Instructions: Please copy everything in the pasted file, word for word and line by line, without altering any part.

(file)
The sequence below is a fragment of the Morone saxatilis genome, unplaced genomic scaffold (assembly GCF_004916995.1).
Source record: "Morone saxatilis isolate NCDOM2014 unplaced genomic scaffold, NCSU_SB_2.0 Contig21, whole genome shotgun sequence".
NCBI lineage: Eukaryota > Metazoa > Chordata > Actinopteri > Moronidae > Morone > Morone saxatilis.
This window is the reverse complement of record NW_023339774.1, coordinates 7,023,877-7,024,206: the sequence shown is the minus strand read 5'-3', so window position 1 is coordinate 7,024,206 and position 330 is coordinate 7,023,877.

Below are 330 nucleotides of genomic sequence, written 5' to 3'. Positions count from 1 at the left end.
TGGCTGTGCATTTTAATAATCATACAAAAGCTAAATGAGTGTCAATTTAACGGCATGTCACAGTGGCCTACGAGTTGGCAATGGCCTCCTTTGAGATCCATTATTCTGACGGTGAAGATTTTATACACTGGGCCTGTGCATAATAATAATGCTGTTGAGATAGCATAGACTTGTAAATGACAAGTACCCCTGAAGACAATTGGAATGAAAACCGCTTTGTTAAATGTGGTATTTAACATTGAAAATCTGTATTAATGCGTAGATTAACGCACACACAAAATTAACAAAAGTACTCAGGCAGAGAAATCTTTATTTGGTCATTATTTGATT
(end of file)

The sequence below is a fragment of the Morone saxatilis genome, unplaced genomic scaffold (assembly GCF_004916995.1).
Source record: "Morone saxatilis isolate NCDOM2014 unplaced genomic scaffold, NCSU_SB_2.0 Contig21, whole genome shotgun sequence".
NCBI lineage: Eukaryota > Metazoa > Chordata > Actinopteri > Moronidae > Morone > Morone saxatilis.
This window is the reverse complement of record NW_023339774.1, coordinates 7,023,877-7,024,206: the sequence shown is the minus strand read 5'-3', so window position 1 is coordinate 7,024,206 and position 330 is coordinate 7,023,877.

Below are 330 nucleotides of genomic sequence, written 5' to 3'. Positions count from 1 at the left end.
TGGCTGTGCATTTTAATAATCATACAAAAGCTAAATGAGTGTCAATTTAACGGCATGTCACAGTGGCCTACGAGTTGGCAATGGCCTCCTTTGAGATCCATTATTCTGACGGTGAAGATTTTATACACTGGGCCTGTGCATAATAATAATGCTGTTGAGATAGCATAGACTTGTAAATGACAAGTACCCCTGAAGACAATTGGAATGAAAACCGCTTTGTTAAATGTGGTATTTAACATTGAAAATCTGTATTAATGCGTAGATTAACGCACACACAAAATTAACAAAAGTACTCAGGCAGAGAAATCTTTATTTGGTCATTATTTGATT